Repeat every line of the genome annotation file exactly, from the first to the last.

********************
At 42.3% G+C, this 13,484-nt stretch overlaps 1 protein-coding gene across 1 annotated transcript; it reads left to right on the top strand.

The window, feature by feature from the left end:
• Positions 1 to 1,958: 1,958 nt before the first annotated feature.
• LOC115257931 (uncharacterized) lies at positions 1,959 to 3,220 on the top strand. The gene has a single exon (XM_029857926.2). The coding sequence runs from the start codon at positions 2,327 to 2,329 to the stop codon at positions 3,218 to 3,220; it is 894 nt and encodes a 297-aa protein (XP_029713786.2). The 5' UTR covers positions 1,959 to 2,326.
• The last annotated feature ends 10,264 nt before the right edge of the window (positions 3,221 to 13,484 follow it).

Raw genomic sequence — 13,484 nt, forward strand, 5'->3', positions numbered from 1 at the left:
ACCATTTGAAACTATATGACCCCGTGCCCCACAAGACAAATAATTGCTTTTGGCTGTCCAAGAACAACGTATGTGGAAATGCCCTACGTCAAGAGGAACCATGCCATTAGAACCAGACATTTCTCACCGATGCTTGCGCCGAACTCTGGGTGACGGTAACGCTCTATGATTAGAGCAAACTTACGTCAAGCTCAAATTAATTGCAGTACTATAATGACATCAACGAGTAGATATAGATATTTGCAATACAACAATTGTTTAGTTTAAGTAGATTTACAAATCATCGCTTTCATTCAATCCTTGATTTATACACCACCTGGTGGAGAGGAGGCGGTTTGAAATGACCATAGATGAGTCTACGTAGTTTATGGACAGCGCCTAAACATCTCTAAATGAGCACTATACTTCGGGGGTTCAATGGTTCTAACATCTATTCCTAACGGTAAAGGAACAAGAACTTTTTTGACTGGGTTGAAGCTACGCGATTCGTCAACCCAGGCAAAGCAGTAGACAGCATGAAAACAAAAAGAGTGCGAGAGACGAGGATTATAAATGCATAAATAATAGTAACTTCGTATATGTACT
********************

At 42.3% G+C, this 13,484-nt stretch overlaps 1 protein-coding gene across 1 annotated transcript; it reads left to right on the top strand.

The window, feature by feature from the left end:
• Positions 1 to 1,958: 1,958 nt before the first annotated feature.
• LOC115257931 (uncharacterized) lies at positions 1,959 to 3,220 on the top strand. The gene has a single exon (XM_029857926.2). The coding sequence runs from the start codon at positions 2,327 to 2,329 to the stop codon at positions 3,218 to 3,220; it is 894 nt and encodes a 297-aa protein (XP_029713786.2). The 5' UTR covers positions 1,959 to 2,326.
• The last annotated feature ends 10,264 nt before the right edge of the window (positions 3,221 to 13,484 follow it).

Raw genomic sequence — 13,484 nt, forward strand, 5'->3', positions numbered from 1 at the left:
ACCATTTGAAACTATATGACCCCGTGCCCCACAAGACAAATAATTGCTTTTGGCTGTCCAAGAACAACGTATGTGGAAATGCCCTACGTCAAGAGGAACCATGCCATTAGAACCAGACATTTCTCACCGATGCTTGCGCCGAACTCTGGGTGACGGTAACGCTCTATGATTAGAGCAAACTTACGTCAAGCTCAAATTAATTGCAGTACTATAATGACATCAACGAGTAGATATAGATATTTGCAATACAACAATTGTTTAGTTTAAGTAGATTTACAAATCATCGCTTTCATTCAATCCTTGATTTATACACCACCTGGTGGAGAGGAGGCGGTTTGAAATGACCATAGATGAGTCTACGTAGTTTATGGACAGCGCCTAAACATCTCTAAATGAGCACTATACTTCGGGGGTTCAATGGTTCTAACATCTATTCCTAACGGTAAAGGAACAAGAACTTTTTTGACTGGGTTGAAGCTACGCGATTCGTCAACCCAGGCAAAGCAGTAGACAGCATGAAAACAAAAAGAGTGCGAGAGACGAGGATTATAAATGCATAAATAATAGTAACTTCGTATATGTACT